Even something as simple as a hinge can be glorious in a Victorian-era house!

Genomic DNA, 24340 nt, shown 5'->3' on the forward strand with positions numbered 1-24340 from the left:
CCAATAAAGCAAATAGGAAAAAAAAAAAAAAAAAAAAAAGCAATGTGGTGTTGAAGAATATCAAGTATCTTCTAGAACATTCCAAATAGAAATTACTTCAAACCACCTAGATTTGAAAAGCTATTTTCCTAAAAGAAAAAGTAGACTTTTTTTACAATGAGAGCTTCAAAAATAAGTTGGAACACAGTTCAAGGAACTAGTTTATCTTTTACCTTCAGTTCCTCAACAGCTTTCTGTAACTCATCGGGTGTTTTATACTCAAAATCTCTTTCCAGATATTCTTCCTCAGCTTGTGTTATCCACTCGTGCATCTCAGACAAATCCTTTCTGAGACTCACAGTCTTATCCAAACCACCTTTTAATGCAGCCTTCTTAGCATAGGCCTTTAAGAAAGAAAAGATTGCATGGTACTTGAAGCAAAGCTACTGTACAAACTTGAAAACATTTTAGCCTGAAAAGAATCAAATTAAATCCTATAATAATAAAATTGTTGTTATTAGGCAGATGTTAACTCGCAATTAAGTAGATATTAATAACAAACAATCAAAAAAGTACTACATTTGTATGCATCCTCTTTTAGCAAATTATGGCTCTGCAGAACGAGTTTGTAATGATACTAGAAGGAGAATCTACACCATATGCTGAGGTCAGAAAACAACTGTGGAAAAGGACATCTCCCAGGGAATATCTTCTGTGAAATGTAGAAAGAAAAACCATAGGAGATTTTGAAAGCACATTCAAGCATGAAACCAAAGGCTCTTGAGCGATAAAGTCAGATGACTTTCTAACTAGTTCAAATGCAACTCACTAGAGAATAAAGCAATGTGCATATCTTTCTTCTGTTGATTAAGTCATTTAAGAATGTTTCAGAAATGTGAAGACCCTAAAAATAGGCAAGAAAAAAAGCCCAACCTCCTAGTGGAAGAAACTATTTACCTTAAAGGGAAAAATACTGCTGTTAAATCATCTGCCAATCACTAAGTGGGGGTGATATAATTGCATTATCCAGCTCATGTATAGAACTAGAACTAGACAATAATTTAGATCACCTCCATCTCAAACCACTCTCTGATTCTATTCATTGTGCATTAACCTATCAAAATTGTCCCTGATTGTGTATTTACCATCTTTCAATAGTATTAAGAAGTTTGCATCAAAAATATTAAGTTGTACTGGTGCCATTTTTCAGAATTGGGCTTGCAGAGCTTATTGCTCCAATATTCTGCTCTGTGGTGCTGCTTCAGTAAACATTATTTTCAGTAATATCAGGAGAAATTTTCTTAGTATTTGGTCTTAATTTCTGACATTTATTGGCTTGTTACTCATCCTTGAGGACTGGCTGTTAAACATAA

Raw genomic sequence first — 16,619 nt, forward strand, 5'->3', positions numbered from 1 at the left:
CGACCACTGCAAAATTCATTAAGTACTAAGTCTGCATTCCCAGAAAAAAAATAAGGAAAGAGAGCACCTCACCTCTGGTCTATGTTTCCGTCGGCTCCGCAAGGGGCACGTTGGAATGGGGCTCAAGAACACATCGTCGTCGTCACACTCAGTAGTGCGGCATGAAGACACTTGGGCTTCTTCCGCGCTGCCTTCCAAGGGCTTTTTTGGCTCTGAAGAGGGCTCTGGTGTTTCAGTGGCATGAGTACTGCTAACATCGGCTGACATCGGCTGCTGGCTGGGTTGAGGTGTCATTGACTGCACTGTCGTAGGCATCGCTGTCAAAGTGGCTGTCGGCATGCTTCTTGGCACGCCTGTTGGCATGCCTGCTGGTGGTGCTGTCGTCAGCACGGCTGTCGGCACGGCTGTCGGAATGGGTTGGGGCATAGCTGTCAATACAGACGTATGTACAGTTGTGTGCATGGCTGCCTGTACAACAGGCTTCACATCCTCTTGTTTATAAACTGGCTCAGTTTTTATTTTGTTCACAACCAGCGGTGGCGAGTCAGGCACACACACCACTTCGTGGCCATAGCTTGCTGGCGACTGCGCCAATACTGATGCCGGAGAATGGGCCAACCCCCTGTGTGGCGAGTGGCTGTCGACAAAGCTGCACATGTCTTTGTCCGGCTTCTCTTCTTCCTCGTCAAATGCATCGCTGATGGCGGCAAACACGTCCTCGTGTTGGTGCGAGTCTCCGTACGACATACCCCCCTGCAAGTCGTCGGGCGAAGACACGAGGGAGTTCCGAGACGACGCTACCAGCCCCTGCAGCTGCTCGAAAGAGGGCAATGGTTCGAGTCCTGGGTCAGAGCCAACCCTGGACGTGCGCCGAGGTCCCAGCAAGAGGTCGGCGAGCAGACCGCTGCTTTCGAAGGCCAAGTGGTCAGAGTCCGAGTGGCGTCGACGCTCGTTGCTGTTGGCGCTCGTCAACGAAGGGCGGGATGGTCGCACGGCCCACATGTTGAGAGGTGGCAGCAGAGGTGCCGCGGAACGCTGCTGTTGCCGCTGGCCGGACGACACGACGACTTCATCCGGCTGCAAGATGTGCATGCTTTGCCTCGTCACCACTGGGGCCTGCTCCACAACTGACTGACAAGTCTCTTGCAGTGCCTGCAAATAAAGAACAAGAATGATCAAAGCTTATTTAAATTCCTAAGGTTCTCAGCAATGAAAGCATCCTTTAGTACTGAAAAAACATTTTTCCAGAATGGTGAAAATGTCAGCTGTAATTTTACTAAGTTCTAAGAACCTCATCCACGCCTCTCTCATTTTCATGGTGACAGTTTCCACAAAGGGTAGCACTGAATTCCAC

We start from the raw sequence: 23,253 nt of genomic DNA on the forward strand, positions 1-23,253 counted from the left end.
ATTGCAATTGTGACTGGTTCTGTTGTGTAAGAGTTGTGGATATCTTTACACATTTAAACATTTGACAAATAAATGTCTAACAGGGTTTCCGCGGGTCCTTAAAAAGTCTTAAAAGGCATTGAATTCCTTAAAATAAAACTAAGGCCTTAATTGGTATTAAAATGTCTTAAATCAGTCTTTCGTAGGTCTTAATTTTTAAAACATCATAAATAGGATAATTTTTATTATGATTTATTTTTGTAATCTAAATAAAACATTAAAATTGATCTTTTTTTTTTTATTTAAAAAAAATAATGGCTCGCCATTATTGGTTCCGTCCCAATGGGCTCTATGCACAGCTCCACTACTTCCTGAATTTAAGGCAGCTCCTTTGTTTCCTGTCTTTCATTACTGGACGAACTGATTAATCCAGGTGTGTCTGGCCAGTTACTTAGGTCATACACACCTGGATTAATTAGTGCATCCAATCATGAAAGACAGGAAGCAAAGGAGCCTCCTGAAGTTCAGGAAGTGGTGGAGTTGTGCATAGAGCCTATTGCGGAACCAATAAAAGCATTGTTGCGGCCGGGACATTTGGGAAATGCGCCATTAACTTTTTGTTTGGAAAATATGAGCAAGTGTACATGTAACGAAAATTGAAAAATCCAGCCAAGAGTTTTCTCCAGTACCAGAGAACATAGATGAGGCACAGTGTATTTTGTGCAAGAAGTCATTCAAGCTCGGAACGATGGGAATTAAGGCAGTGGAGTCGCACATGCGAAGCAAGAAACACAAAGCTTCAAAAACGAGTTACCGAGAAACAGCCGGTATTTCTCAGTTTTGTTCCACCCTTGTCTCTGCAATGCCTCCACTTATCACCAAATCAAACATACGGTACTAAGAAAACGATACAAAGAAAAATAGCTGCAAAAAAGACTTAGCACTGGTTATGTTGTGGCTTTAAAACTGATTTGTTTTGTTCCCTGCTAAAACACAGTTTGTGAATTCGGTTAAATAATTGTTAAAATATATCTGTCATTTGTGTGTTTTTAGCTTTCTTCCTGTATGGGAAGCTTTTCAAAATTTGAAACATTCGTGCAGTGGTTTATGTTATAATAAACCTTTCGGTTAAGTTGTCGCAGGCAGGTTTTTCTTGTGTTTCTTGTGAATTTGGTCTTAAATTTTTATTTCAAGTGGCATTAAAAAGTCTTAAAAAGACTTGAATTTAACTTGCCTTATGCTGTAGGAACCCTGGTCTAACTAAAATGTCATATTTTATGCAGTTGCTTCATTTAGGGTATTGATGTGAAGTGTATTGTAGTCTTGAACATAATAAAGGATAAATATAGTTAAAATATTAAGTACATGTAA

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    Happy 120th Birthday to my house! A high-basement transitional Queen Anne Cottage, it was built in 1893 by an unknown architect, at a cost of $2,500 (approximately $63,000 in today's money). The original floor plan was a one-bedroom/one-bathroom house with an open formal parlor off the entry hall, a large double living room, dining room, kitchen, and service porch. There was also a servants' kitchen in the basement (complete with dumbwaiter), along with what may have been living quarters for the help. The house had gas for lamps, which was later converted to electricity. Shortly after it was built, the first resident moved in. His name was Herman Heinsohn, a bookkeeper who commuted to San Francisco (most likely by ferry) for work. He lived in the house for almost twenty years. During that time, he may have gotten married and had children, because in 1909 the attic was converted into a second story, with two bedrooms and a bathroom, in the Craftsman style of the early 1900s. Also added upstairs were several closets and secret storage areas. The layout of the house is still the same, and most of the original details still exist, as seen in these photos. A few bad remodeling decisions were made over the years: the scullery got a 1950s make-over, the original bathroom has ugly 1980s fixtures, acoustic tile was installed on the dining room and entry ceilings in the 1960s, and the Lincrusta wallpaper was painted over, along with the redwood woodwork. Thankfully, those things can be undone! Because our landlord is a jerk, we do not have the use of the garage or massive basement (we were only given access to the former servants' kitchen for storage, which is rather small), so there is a lot of wasted space that we are paying for but not allowed to use. However, I love the house very much, and cherish the many beautiful parts that remain and are still useful to this day. And I am eternally thankful that the many people who have lived in the house had the good sense to leave most of it alone!

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